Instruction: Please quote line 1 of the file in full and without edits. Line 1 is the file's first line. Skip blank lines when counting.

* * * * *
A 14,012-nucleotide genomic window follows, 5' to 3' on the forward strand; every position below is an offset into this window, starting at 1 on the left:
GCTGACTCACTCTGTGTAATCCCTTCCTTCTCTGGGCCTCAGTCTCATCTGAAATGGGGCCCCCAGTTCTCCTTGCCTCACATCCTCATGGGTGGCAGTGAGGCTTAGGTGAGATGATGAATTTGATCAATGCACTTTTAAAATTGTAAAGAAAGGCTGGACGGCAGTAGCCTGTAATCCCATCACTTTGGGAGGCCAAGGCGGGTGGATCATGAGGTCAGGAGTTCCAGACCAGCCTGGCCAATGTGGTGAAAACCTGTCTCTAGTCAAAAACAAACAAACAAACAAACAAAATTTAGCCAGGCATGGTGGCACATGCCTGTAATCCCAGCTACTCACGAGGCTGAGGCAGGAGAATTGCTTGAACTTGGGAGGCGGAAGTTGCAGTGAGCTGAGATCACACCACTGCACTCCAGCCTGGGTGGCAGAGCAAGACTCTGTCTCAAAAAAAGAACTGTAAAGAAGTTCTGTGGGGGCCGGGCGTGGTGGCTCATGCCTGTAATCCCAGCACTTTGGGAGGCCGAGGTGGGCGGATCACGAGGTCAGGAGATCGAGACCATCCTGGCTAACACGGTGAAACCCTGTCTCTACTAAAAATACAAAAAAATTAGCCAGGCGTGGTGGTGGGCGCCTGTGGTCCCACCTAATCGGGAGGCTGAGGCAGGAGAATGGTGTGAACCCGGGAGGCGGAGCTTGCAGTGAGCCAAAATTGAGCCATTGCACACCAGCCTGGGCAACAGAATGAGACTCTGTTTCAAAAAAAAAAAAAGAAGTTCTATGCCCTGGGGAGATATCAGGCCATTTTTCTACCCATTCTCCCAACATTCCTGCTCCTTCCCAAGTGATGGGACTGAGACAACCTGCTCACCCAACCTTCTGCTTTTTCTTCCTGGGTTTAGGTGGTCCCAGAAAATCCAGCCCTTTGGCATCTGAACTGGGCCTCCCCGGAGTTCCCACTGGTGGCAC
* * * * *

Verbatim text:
A 14,012-nucleotide genomic window follows, 5' to 3' on the forward strand; every position below is an offset into this window, starting at 1 on the left: